nostalgia

Smorgasbord Me

Blogger BeetleyPete is currently showcasing some of his favourite followed blogs. It’s interesting to see what ideas bloggers have and I am inspired to give this one a go as it could be fun. (As I think it may be to promote authors, and as I am not one, I will just keep it to this place.)

The request is to write 100+ word responses to five of the 52 prompts listed. For an extra challenge, I dialled the Random Number Generator 1-52 to select the five questions from the list.

12. What is the one ambition that you still have not achieved?

I know the permanent answer to this is a peaceful departure. The old joke which tickled me on hearing went,

“When I die, I want to go like Grandfather, dying quietly in his sleep – and not like his passengers, terrified and screaming behind him on the bus.”

I wonder how we would be if we all knew precisely how and when we would die, whether it would be worse or better, psychologically. Of course, we don’t until near the very end and so we convince ourselves it’s best not to know, and so there’s hope. It’s difficult to view it any other way.

45. What is your favourite vegetable and how do you like it prepared?

I love veggies, and don’t really go in for favourites, but I will say Asparagus. They have to be fresh, and they cannot possibly be too fresh, which means growing your own. Once they’re cut, the sugars begin to starch up and they lose that desired sweetness. The season is quite short in England though, about six weeks, and then the plants need to revive and replenish. Fortunately, we used to grow them and will try to do so again soon.

We’ve tried all kinds of ways to prepare asparagus, and all sorts of dressings, but we always liked simple steaming, and a dollop of yellow butter and freshly ground black pepper over to serve.

They make your pee smell funny, that’s about the only downside.

3. Tell us about your craziest experience.

Looking down the list of prompts, I see this could also be the answer to question 14 because my craziest experience has to be a recurring dream. We all dream but the idea is that we shouldn’t remember them upon waking; this, I’m told, is the healthy option. As a rule, I can’t recall my dreams but during two, separate periods of my life, I have experienced troubling recurring dreams. The latter one in adult life, I can probably explain was triggered by stress. It’s the earlier one that’s a puzzle.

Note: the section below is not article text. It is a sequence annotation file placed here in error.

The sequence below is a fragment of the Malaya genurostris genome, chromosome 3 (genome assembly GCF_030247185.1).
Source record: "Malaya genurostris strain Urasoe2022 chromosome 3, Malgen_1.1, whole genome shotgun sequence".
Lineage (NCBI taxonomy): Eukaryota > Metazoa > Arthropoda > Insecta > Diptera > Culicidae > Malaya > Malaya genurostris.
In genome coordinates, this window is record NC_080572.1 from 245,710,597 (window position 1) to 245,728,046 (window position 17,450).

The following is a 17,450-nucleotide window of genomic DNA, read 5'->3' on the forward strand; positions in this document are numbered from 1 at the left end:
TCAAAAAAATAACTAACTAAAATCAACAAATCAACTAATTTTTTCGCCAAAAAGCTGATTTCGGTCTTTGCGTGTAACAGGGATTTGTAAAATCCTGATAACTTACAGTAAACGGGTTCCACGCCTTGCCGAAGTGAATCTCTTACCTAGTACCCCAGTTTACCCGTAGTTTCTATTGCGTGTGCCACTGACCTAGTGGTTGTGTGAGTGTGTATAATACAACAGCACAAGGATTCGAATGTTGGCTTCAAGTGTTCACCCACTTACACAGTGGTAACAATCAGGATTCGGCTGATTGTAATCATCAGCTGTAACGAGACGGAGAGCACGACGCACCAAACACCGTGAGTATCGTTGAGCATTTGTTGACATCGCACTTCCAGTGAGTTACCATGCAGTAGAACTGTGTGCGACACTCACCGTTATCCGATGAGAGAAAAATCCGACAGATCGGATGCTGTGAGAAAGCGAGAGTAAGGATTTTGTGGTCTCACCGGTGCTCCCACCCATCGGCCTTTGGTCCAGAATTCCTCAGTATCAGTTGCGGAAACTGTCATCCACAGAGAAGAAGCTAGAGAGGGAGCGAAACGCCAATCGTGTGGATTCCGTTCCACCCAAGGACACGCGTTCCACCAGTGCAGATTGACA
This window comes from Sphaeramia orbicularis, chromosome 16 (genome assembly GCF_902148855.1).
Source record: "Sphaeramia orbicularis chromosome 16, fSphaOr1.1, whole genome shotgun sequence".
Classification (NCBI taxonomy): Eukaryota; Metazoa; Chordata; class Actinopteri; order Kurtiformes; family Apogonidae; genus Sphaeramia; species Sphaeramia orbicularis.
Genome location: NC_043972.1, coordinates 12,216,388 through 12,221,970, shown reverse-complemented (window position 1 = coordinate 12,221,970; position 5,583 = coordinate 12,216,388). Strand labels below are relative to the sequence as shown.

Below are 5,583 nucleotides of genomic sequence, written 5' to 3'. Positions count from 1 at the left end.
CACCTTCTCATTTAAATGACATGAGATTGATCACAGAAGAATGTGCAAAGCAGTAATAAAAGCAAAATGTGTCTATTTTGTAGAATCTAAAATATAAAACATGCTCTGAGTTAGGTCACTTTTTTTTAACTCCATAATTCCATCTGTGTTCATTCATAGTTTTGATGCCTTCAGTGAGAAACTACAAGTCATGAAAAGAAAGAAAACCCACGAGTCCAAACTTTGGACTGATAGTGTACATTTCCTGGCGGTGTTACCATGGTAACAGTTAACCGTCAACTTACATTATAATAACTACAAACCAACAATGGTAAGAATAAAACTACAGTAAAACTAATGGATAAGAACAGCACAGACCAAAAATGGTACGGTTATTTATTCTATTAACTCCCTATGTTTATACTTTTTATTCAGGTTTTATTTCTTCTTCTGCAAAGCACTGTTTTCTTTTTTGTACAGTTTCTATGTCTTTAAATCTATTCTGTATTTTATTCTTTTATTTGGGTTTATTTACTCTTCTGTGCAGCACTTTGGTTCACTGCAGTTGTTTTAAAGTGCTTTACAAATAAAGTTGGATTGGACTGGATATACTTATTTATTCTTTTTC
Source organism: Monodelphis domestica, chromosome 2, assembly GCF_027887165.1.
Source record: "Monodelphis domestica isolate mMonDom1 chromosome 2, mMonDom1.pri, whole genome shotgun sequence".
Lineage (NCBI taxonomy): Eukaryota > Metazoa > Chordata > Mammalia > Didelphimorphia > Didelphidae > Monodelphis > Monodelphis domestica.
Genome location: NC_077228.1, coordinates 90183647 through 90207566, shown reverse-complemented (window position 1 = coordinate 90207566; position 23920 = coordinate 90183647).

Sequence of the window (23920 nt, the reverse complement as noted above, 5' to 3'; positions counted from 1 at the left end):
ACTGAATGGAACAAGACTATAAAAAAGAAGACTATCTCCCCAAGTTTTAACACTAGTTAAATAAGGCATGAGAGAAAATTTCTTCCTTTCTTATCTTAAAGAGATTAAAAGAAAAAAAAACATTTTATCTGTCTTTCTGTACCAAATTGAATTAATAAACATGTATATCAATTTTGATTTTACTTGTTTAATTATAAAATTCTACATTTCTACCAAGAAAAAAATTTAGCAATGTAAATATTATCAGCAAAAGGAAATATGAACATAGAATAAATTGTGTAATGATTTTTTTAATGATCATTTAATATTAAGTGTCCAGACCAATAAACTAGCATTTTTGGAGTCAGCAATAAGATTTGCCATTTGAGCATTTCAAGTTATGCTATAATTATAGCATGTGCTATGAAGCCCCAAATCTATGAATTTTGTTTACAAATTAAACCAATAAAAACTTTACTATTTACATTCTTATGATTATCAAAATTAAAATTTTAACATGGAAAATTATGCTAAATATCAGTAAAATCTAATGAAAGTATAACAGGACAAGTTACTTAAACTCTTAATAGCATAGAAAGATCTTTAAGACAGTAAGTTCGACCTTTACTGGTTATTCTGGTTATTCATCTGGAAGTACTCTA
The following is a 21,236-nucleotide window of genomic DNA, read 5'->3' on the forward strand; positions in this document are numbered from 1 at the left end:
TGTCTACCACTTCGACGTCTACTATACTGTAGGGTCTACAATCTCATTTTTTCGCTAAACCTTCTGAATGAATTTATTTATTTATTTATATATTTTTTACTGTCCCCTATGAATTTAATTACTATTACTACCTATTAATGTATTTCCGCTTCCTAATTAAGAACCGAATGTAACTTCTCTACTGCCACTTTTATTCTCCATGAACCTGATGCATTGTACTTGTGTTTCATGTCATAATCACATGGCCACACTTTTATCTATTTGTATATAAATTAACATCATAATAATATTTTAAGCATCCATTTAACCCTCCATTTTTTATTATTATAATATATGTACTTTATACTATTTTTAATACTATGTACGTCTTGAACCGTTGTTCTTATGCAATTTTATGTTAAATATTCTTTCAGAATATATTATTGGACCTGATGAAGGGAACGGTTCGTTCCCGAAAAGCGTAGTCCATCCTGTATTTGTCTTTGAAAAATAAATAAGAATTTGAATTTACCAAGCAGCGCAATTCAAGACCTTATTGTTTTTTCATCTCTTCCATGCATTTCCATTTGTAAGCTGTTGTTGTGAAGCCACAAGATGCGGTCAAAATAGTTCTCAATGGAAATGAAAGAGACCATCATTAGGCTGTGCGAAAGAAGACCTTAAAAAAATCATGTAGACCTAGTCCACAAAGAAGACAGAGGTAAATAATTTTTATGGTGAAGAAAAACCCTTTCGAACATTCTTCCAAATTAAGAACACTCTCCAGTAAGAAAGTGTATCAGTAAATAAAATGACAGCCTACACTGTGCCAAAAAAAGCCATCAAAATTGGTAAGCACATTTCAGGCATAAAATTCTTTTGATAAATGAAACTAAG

I had it from before I can properly remember much else of my life and came often up until the age of about seven when it completely disappeared. It was a very intense and abstract dream, beginning with just a long sensation of passing blindly along a passage or tunnel. Then suddenly, I’m aware of being in a room full of regular geometric shapes: pyramids, cuboids, cones and cylinders. I am perfectly still in this space though not calm. Then the dream ends. That I can remember this vividly after so many years adds to the mystery. I wonder if it has anything to do with the naturally forgotten experience of being born.

42. What is your favourite music genre and why?

I’ve had so many, I might have had them all. My most recent habit is Jazz though it’s a big field and I can’t say I love all Jazz. The thing I like most about it isn’t so much the composition as the instrumentation. I got into Jazz as an antidote to electric guitar bands, in particular Indie rock/pop which was indistinguishable from any other rock/pop to me. The sound of Miles Davis exquisitely soloing a muted horn was instantly attractive, as was a Joe Morello drum solo, an Oscar Peterson-Count Basie piano duet, and a Dan Berglund augmented double bass intro.

I’ve always loved Jazz, to be fair. I was brought up in the period when Jazz was the go to sound for incidental music on movies and dramas. It was in the air, as much as pop music is now – but it had no longer been youth music and so I had to get youth out of the way first and become educated. Now I like to hear lots of different music but I’d probably put Jazz top of the list.

5. If you were to become invisible for a day what is the one thing you would do?

I have a mischievous character and a healthy amount of curiosity – and I also live in a town which boasts about the excellence of its cctv security below its welcome signs – so such a thing could be like all the Christmases and birthdays happening at once. My immediate thoughts, however, are overwhelmed as to what I could do.

As a foodie, I may find myself in some unaffordable restaurant – unaffordable to me but not them – sampling my way through the menu. Maybe get into a West End show gratis.

I feel a lot of obvious things might actually be disappointing. Peeping into any person’s private life, for instance. I’ll probably stick with a bit of free grub.


inspired by and borrowed from Smorgasbord Blog Magazine

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Looking Back: The Hour Glass